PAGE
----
Analysis and Arabesque:
Observing 600 Dreams Using a Computer Database
to the 14th Annual Conference of the
Association for the Study of Dreams
Asheville, North Carolina
June 20, 1997
At the ASD conference in 1995, I described designing a dream database for our old home computer. This was my solution to the problem of burgeoning dream journals, and it also helped me to document incidents of synchronicity sprinkled throughout my dream records. Now many computer systems come with databases preinstalled, and creating a database for personal dream records is within the grasp of any computer owner. Over the past year, I have entered the dates, titles, key phrases, and incidences of synchronicity for 600 dreams recorded from the beginning of 1990 to mid-1996. Today I will describe some of the benefits of maintaining a dream database, and share findings I have drawn from my observations, including some statistical analysis.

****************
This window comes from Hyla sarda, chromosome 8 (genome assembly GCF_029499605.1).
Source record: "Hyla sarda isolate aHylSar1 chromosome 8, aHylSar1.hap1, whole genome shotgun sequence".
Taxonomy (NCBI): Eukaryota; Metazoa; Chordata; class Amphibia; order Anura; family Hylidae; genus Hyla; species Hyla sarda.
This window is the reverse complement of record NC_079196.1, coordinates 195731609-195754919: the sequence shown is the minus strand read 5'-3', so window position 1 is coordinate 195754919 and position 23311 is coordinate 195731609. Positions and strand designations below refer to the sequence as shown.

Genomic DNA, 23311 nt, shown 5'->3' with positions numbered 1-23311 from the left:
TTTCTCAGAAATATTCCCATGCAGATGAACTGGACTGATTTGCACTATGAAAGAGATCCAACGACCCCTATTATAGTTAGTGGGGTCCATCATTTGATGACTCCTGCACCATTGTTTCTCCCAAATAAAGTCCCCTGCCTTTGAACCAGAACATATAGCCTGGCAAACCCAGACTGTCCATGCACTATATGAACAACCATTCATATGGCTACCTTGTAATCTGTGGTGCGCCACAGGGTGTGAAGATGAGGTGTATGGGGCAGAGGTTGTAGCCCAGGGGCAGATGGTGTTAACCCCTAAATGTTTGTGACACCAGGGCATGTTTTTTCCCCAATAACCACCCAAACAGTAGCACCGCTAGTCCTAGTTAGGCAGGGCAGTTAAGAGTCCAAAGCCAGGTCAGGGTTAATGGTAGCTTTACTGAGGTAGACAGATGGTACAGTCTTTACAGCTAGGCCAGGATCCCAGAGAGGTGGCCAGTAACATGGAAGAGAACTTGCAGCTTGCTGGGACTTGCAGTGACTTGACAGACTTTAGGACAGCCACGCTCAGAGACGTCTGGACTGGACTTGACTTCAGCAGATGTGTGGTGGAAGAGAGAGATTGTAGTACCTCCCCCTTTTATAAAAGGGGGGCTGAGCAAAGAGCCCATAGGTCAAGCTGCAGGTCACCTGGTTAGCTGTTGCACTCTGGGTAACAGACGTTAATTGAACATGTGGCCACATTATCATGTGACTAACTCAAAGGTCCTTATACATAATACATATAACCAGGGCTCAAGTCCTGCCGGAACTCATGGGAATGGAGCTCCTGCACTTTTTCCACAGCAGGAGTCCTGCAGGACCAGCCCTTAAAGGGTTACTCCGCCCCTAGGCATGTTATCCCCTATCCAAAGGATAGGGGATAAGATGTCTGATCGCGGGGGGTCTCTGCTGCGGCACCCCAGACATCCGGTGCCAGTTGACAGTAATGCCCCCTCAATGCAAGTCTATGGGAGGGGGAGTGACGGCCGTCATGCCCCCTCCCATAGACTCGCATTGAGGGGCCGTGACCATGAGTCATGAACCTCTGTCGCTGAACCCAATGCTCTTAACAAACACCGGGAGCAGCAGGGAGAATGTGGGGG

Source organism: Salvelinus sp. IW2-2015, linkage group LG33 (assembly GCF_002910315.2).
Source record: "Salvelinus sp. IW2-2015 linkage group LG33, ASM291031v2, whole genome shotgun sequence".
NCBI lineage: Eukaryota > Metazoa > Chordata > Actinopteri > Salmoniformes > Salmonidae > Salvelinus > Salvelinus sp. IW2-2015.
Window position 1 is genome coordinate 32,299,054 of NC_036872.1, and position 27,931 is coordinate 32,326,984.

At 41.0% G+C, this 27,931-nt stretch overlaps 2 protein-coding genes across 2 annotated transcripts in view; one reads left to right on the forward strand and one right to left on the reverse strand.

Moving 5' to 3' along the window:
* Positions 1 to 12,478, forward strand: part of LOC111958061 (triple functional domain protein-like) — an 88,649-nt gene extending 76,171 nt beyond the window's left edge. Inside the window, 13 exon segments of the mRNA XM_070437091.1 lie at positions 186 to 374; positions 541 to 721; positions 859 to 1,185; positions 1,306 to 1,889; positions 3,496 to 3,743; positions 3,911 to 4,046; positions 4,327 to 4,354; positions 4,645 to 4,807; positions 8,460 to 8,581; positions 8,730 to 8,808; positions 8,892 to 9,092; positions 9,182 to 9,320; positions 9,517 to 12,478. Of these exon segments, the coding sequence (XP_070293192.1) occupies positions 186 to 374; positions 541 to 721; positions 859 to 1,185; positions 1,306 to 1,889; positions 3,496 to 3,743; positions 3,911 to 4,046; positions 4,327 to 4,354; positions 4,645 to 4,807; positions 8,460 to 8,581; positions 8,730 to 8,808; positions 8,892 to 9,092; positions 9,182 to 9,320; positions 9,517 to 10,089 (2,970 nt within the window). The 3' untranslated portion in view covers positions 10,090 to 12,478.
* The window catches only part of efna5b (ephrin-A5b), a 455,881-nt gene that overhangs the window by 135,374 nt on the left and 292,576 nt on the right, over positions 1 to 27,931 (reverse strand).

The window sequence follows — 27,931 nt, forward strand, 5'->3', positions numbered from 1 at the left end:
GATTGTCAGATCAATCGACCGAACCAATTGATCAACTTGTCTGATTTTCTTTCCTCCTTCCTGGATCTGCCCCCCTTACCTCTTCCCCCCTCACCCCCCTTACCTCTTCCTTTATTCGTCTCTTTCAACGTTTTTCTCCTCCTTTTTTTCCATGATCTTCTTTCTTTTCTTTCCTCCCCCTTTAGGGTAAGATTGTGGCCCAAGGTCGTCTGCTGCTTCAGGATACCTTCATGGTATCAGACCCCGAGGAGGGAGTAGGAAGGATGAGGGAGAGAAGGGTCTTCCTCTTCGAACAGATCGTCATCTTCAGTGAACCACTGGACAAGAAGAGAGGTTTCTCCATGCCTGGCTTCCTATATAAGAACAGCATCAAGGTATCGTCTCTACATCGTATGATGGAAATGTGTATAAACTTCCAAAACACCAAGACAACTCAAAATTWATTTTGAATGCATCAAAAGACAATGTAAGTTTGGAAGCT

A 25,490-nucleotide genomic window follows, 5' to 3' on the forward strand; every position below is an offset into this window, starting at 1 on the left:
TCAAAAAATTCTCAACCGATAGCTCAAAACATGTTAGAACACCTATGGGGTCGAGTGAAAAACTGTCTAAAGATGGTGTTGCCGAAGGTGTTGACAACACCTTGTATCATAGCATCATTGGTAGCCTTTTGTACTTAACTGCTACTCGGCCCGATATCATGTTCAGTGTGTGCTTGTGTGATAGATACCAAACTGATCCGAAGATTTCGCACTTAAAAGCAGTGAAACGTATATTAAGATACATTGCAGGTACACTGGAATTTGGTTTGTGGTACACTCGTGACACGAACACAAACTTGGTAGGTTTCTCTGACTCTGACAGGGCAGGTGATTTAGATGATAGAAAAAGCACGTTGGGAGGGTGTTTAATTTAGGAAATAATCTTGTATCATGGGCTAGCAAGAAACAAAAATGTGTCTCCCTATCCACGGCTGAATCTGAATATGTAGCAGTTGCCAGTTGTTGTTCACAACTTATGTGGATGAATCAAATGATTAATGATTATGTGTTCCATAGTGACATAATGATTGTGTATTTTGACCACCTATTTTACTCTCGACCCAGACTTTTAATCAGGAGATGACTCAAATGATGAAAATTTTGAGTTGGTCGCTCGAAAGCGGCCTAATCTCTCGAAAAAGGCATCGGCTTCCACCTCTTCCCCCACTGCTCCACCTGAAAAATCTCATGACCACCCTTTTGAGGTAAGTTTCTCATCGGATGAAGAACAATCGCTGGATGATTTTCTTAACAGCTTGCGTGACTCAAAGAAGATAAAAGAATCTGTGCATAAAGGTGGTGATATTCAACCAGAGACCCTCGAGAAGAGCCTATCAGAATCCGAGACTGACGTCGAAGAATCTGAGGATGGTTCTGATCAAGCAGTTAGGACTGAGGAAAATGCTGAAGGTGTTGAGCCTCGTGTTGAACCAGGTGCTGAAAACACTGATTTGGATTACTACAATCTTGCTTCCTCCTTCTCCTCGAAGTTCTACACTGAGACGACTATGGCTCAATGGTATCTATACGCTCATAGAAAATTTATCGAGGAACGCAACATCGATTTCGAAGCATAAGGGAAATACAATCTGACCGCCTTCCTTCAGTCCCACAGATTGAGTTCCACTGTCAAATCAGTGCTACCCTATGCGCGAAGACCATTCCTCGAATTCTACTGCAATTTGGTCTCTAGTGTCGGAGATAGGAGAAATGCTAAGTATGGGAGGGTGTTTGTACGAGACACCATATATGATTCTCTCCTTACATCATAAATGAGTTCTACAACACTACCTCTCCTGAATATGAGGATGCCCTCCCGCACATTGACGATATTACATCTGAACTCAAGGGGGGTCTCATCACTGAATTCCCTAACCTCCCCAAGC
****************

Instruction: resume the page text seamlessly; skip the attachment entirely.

The Virtues of Keeping a Database
To begin with, keeping a dream database means you can readily be of service to researchers seeking dream accounts on any subject. For example, last fall ASD President Kelly Bulkeley requested dreams about the upcoming Presidential election for his ongoing research on the subject. Using the database, I was able to search for every dream mentioning Clinton, Dole and Perot over the past 6 years. I then expanded the search to other Presidents, as Kelly had suggested, and found dreams featuring JFK, FDR and Nixon. In minutes, I had found every dream Kelly might need, and I was able to send him 10 dream accounts in all. Not long after, author Alan Vaughan posted a query in the ASD Newsletter, requesting precognitive dream data from 1990-1994. Once again, the database enabled me to respond quickly and easily.
It is worth explaining that with database software, one does not have to completely type up every dream. Entering dates and descriptive phrases from each dream is enough. One can then search by a date, word or phrase and be led to the pertinent dream accounts, whether they are handwritten or on a disk drive.